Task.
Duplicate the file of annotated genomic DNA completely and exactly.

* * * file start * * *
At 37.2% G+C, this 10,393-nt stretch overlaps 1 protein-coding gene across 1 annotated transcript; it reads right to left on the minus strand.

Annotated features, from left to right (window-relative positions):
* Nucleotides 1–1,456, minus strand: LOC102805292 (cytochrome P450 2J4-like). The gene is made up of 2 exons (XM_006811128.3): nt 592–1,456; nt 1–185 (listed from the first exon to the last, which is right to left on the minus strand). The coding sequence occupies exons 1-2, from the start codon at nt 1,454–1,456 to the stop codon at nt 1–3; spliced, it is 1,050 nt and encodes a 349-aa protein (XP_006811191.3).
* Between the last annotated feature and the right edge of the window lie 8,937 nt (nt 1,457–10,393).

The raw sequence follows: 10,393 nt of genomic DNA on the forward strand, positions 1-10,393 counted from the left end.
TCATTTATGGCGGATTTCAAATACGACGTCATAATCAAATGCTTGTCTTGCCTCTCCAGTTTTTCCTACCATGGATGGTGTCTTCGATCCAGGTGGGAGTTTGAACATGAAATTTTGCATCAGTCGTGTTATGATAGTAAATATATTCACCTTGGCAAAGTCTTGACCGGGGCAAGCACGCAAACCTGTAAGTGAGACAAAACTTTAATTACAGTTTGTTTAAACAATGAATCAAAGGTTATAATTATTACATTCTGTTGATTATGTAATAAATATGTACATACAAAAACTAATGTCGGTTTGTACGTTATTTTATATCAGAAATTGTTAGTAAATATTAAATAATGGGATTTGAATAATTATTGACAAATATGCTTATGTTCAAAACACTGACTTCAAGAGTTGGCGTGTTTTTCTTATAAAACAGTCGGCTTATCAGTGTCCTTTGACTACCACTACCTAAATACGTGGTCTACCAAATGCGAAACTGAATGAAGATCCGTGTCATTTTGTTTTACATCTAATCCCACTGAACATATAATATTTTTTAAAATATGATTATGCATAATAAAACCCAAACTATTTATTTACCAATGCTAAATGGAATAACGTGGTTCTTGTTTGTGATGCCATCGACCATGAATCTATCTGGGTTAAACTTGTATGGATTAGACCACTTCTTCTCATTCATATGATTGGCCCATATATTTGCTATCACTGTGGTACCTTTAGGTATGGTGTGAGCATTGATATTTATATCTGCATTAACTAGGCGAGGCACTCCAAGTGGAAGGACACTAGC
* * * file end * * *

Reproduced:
At 37.2% G+C, this 10,393-nt stretch overlaps 1 protein-coding gene across 1 annotated transcript; it reads right to left on the minus strand.

Annotated features, from left to right (window-relative positions):
* Nucleotides 1–1,456, minus strand: LOC102805292 (cytochrome P450 2J4-like). The gene is made up of 2 exons (XM_006811128.3): nt 592–1,456; nt 1–185 (listed from the first exon to the last, which is right to left on the minus strand). The coding sequence occupies exons 1-2, from the start codon at nt 1,454–1,456 to the stop codon at nt 1–3; spliced, it is 1,050 nt and encodes a 349-aa protein (XP_006811191.3).
* Between the last annotated feature and the right edge of the window lie 8,937 nt (nt 1,457–10,393).

The raw sequence follows: 10,393 nt of genomic DNA on the forward strand, positions 1-10,393 counted from the left end.
TCATTTATGGCGGATTTCAAATACGACGTCATAATCAAATGCTTGTCTTGCCTCTCCAGTTTTTCCTACCATGGATGGTGTCTTCGATCCAGGTGGGAGTTTGAACATGAAATTTTGCATCAGTCGTGTTATGATAGTAAATATATTCACCTTGGCAAAGTCTTGACCGGGGCAAGCACGCAAACCTGTAAGTGAGACAAAACTTTAATTACAGTTTGTTTAAACAATGAATCAAAGGTTATAATTATTACATTCTGTTGATTATGTAATAAATATGTACATACAAAAACTAATGTCGGTTTGTACGTTATTTTATATCAGAAATTGTTAGTAAATATTAAATAATGGGATTTGAATAATTATTGACAAATATGCTTATGTTCAAAACACTGACTTCAAGAGTTGGCGTGTTTTTCTTATAAAACAGTCGGCTTATCAGTGTCCTTTGACTACCACTACCTAAATACGTGGTCTACCAAATGCGAAACTGAATGAAGATCCGTGTCATTTTGTTTTACATCTAATCCCACTGAACATATAATATTTTTTAAAATATGATTATGCATAATAAAACCCAAACTATTTATTTACCAATGCTAAATGGAATAACGTGGTTCTTGTTTGTGATGCCATCGACCATGAATCTATCTGGGTTAAACTTGTATGGATTAGACCACTTCTTCTCATTCATATGATTGGCCCATATATTTGCTATCACTGTGGTACCTTTAGGTATGGTGTGAGCATTGATATTTATATCTGCATTAACTAGGCGAGGCACTCCAAGTGGAAGGACACTAGC